One question that was once a point of extreme contention but has since been resolved is the age of the cave paintings. Initially, scholars tried to date the caves stylistically, meaning that they attempted to assign dates to works of art based on their similarities and differences in comparison to other works. This is a common practice in art history, but it is typically used when some objects have already been firmly dated using other means, so that other objects compared to them can be placed in an already solid timeline. Before the advent of radiocarbon dating, there were no objects firmly dated, so all proposed dates were speculative and often, on dubious ground. In the study of prehistory, most scholarship was once dominated by the idea that evolution explained everything – that tools and hunting implements became more sophisticated throughout time and that the most naturalistic cave paintings must be younger than the more abstracted ones. This theory was abandoned when advances in the scientific dating of objects produced a more reliable set of results that often completely disagreed with the results of dating via an evolutionary methodology. Also, in the realm of art history, the advent of formalism and abstract art has gone very far to do away with the assumption that naturalism is the end goal of all art and artists, opening up the possibility that ancient artists may have chosen to paint non-mimetically at times and mimetically at others.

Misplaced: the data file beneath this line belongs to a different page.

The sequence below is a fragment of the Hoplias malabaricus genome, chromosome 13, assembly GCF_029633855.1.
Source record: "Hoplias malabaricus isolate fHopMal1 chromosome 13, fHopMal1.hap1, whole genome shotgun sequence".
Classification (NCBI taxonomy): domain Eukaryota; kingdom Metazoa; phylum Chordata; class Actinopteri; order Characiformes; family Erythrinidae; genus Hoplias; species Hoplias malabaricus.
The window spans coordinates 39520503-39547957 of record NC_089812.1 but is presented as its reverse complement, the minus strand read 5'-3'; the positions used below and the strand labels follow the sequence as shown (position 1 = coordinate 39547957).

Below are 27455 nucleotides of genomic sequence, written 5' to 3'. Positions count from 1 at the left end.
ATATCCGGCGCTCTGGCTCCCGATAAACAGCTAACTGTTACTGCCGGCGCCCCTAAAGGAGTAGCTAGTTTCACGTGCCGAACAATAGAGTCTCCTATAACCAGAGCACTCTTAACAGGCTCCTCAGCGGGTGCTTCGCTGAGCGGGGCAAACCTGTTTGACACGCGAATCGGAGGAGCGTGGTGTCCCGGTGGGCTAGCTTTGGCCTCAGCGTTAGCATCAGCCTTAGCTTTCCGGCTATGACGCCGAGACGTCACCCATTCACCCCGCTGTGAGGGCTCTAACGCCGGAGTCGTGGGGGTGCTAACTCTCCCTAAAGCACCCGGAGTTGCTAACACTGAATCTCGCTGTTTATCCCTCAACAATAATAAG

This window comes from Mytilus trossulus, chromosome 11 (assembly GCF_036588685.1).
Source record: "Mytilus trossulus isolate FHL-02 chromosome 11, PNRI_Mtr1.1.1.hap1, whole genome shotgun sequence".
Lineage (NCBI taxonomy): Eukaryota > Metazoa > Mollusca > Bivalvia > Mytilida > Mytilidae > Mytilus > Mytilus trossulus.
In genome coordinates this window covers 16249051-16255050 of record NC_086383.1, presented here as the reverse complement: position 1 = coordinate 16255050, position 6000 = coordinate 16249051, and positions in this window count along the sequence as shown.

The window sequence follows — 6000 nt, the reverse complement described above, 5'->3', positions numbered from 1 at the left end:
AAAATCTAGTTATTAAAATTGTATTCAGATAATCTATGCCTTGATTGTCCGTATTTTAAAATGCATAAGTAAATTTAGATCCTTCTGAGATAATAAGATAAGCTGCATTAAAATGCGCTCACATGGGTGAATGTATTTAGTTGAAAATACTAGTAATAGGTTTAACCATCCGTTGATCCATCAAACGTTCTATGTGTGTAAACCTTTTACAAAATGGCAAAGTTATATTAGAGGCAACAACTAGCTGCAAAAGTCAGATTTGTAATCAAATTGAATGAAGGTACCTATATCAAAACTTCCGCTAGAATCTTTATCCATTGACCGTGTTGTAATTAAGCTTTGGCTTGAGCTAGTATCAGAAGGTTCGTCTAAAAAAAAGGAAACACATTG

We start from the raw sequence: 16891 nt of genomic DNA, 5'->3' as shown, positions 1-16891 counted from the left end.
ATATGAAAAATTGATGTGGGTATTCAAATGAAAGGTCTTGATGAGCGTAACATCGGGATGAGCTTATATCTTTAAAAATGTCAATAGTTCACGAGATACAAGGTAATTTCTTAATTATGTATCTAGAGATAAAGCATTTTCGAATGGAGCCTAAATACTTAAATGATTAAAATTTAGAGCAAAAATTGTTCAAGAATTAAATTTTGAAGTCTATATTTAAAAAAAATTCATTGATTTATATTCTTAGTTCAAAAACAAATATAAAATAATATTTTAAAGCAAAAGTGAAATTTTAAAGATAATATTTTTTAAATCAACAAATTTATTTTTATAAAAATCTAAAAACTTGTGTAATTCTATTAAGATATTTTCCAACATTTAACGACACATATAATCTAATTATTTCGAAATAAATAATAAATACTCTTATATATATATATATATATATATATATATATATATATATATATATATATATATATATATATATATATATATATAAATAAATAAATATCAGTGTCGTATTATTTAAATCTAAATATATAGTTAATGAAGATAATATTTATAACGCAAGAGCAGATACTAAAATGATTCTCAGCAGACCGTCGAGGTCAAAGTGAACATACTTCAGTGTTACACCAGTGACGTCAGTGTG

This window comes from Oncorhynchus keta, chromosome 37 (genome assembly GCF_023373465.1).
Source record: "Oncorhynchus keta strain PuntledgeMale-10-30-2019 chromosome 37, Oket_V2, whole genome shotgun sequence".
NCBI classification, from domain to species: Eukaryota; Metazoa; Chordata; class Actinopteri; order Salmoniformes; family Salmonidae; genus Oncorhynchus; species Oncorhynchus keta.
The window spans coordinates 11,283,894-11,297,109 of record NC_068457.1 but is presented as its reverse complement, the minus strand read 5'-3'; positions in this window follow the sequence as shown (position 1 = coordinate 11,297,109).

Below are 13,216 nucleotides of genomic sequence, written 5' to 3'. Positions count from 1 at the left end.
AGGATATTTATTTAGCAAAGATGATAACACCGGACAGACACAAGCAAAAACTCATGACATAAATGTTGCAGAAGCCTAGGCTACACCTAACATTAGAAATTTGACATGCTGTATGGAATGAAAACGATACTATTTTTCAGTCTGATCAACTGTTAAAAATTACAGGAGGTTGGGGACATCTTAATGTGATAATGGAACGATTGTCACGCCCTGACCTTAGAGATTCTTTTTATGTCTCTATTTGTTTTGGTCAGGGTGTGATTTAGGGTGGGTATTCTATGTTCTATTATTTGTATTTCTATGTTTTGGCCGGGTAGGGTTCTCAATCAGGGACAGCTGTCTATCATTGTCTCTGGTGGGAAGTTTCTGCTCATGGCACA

We may never know the full story of how and why prehistoric humans painted so many powerful images inside caves, but their mystery should certainly continue to be of interest to art lovers and historians far into the future. In fact, as art continues to reinvent itself, as it has consistently done throughout history, the question of exactly where art comes from and why it has become such a universal element of the human experience should only become ever more relevant.(1) Davies, Penelope J.E. et al. Janson’s History of Art, the Western Tradition. 7th ed. Upper Saddle River, NJ: Pearson Prentice Hall, 2007. 1-6. (2) Davies. Janson’s History of Art. 1-2; Curtis, Gregory. The Cave Painters, Probing the Mysteries of the World’s First Artists. New York: Alfred A. Knopf, 2006. 11, 29-30, 125-127. (3) Davies. Janson’s History of Art. 1-6. (4) Curtis. The Cave Painters. 64-65 & 125-127. (5) Theories about cave paintings’ potential relationship to magic, religion, and shamanism are widely discussed, specifically in Adams, Laurie Schneider. Art Across Time. 3rd ed. New York: McGraw-Hill, 2007. 35-39; Davies. Janson’s History of Art. 6-8; and Curtis. The Cave Painters. 65, 116-117, 145, 179-185, & 220-225. (6) Adams. Art Across Time. 35; Curtis. The Cave Painters. 103-104. (7) These occurrences are discussed variously in Davies, Adams, and Curtis. For a detailed description of the painting at Lascaux, including the famous Hall of the Bulls, see Curtis. The Cave Painters. 92-118. For the half-man half-stag at Les Trois-Frères, see Curtis 179-185, and for the bear shrine at Chauvet see Curtis 210-212. (8) Adams. Art Across Time. 35; Curtis. The Cave Painters. 5-6 & 97. (9) Curtis. The Cave Painters. 16-19. (10) For a more comprehensive discussion of the various ways in which scholars have attempted to date prehistoric cave paintings, including stylistically and through radiocarbon dating, see Davies. Janson’s History of Art. 5; Adams. Art Across Time. 39; Curtis. The Cave Painters. 13 & 68-72. SOURCES: Adams, Laurie Schneider. Art Across Time. 3rd ed. New York: McGraw-Hill, 2007. | Curtis, Gregory. The Cave Painters, Probing the Mysteries of the World’s First Artists. New York: Alfred A. Knopf, 2006. | Davies, Penelope J.E. et al. Janson’s History of Art, the Western Tradition. 7th ed. Upper Saddle River, NJ: Pearson Prentice Hall, 2007.